Foxwoods (formerly Hilton) Theatre; in previews Nov. 14, opening Dec. 21.
Off Broadway12. The Little Foxes
The avant-garde director Ivo Van Hove and the intense Elizabeth Marvel (last together in 2004’s Hedda Gabler) reunite, to revive Lillian Hellman’s lacerating Southern family drama. New York Theatre Workshop;in previews Sept. 10, opening Sept. 21.
13. Angels in America
Tony Kushner’s two-part epic, directed by Michael Greif and starring Zachary Quinto, sold out and was extended for more than a month even before previews began.
Peter Norton Space; in previews Sept. 14 (part I) and Sept. 16 (part II), opening Oct. 28.
14. Me, Myself & I
Edward Albee’s 30th play applies his absurdist approach to questions of identity with this story of a mother who can’t tell her identical-twin sons apart.
Playwrights Horizons; in previews Aug. 24, opening Sept. 12.
A guy finds a copy of The Great Gatsby in his office and spends six and a half hours reading aloud as his co-workers enact the novel, in a meta-commentary on what constitutes theater. Public Theater; in previews Sept. 26, opening Oct. 6.
16. The Great Game: Afghanistan
This assemblage of twelve short, pithy plays aims to capture more than 150 years of nuanced Afghan history.
NYU Skirball Center; in previews Dec. 1, opening Dec. 7.
17. In the Wake
Lisa Kron and Leigh Silverman, the pair behind 2006’s offbeat comedy Well, return with a work about the angst felt by a group of New Yorkers during the George W. Bush years.
Public Theater; in previews Oct. 19, opening November 1.
Arthur Kopit’s rarely staged 1978 play stars Jan Maxwell (robbed of a Tony this year!) as a daredevilish woman recovering from a stroke. John Doyle, of the superb Company and Sweeney Todd revivals, directs.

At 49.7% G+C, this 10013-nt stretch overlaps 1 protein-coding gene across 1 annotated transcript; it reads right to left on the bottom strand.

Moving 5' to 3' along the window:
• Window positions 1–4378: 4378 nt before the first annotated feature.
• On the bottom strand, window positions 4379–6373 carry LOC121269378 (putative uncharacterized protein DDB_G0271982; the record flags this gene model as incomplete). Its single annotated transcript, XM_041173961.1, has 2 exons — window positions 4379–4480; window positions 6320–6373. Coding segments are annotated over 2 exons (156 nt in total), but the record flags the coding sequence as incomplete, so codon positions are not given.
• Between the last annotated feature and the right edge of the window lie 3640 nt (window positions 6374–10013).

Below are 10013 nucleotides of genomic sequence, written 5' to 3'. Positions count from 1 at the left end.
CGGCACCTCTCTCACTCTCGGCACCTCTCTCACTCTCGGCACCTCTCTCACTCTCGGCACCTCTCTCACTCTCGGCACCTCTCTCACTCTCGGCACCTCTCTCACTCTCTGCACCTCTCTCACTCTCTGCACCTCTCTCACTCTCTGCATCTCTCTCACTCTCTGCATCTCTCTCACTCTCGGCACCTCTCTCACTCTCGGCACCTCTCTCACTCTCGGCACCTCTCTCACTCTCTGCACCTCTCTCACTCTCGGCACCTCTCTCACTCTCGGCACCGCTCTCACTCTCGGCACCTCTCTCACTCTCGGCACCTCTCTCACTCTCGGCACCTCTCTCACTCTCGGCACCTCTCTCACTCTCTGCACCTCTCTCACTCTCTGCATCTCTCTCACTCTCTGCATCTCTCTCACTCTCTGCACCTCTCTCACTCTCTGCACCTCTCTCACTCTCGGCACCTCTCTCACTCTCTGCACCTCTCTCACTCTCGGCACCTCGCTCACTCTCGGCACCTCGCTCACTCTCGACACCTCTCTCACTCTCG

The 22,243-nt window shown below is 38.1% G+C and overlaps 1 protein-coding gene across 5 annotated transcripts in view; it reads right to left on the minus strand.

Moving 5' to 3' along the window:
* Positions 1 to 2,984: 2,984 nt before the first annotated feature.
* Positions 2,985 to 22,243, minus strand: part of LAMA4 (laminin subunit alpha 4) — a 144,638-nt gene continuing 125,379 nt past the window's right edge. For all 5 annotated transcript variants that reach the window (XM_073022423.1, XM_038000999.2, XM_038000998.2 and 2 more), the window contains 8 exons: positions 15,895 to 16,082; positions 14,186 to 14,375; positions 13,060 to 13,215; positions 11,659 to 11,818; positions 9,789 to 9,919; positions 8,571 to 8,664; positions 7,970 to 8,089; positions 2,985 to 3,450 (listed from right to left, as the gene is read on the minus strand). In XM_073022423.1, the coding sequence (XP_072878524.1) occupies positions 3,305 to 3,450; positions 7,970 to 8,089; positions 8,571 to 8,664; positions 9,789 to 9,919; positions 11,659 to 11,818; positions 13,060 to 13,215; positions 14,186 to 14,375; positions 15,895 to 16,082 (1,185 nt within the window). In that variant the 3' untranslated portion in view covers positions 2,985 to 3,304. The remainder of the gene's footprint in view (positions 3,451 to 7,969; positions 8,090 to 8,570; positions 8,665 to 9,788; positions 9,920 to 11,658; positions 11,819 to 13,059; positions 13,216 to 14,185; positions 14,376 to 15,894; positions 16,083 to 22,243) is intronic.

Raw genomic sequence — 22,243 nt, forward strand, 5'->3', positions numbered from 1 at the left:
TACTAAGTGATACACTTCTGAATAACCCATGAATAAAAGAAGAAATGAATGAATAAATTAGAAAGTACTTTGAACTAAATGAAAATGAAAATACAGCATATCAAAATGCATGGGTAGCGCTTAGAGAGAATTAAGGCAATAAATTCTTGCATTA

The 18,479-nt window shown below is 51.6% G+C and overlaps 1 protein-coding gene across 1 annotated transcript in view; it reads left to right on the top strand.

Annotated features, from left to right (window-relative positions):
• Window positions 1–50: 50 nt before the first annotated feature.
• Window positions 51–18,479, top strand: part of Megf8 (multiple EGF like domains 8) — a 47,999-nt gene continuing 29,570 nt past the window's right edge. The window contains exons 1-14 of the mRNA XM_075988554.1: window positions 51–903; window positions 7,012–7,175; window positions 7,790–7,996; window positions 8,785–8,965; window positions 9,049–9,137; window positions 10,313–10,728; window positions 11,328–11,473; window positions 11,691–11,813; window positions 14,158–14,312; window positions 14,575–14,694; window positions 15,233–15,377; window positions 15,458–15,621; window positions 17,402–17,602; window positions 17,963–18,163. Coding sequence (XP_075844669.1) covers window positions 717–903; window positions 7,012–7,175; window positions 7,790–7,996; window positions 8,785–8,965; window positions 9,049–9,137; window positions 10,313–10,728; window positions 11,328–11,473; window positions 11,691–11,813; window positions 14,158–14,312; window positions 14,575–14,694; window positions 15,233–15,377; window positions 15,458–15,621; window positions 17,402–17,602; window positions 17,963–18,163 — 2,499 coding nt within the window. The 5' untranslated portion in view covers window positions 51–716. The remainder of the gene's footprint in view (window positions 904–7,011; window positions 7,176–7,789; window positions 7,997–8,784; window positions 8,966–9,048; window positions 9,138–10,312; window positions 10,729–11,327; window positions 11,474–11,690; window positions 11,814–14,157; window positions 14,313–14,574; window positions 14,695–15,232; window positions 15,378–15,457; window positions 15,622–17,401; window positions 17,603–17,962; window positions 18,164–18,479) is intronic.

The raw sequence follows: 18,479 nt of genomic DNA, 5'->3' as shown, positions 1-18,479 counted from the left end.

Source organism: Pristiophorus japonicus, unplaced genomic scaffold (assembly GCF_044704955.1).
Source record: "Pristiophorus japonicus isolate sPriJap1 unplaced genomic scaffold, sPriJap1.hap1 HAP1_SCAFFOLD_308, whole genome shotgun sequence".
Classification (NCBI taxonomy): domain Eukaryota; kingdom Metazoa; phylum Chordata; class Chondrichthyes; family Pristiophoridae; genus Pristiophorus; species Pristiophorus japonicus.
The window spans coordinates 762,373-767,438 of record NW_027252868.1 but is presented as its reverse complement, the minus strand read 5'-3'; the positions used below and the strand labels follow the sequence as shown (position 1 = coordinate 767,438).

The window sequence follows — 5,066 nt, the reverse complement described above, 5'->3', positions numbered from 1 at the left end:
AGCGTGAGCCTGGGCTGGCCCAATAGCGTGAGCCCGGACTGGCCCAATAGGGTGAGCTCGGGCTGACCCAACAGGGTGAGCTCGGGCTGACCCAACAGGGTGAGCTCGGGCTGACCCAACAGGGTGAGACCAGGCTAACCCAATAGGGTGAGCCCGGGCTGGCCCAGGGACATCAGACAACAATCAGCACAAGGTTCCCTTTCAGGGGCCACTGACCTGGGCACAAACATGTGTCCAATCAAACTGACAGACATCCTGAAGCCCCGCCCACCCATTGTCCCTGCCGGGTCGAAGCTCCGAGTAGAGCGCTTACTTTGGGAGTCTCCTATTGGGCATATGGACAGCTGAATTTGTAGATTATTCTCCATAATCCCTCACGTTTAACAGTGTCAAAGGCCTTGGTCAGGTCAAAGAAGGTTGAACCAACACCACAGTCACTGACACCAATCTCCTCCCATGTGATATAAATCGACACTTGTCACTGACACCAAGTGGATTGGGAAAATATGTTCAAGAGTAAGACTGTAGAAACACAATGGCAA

Second Stage Theatre; in previews Oct. 5, opening Oct. 24.
Greek myths lend themselves beautifully to multimedia, and Bob McGrath’s production for the Ridge Theater uses music and visual projections to immerse viewers in the ancient tale. Julia Stiles, who started with the Ridge when she was 8, takes the title role.
BAM Harvey Theater; Oct. 26–30.
Nick Cave co-wrote the score for his Kafka adaptation in 2006, but this marks its first Stateside appearance. It’s bound to be a success: After all, New Yorkers have a special relationship with cockroaches.
BAM Harvey Theater Nov. 30–Dec. 5.
Lombardi: Football’s greatest coach gets a bio-play, starring Dan Lauria. Circle in the Square, Sept. 23.
Rain: A Tribute to the Beatles on Broadway:Beatlemania! redux. Neil Simon Theatre, Oct. 19.
Orlando: Sarah Ruhl adapts Virginia Woolf. Classic Stage Company, Sept. 8.
The Divine Sister: Charles Busch dons nun drag. SoHo Playhouse, Sept. 12.
Middletown: Will Eno (Thom Pain: based on nothing) puts small-town America under a microscope. Vineyard Theatre, Oct. 6.
Play Dead: A new thriller by Teller (the smaller chunk of Penn & Teller) and Todd Robbins. Players Theatre, Oct. 21.
The Break of Noon: David Duchovny in Neil LaBute’s latest. Lucille Lortel Theatre, Oct. 28.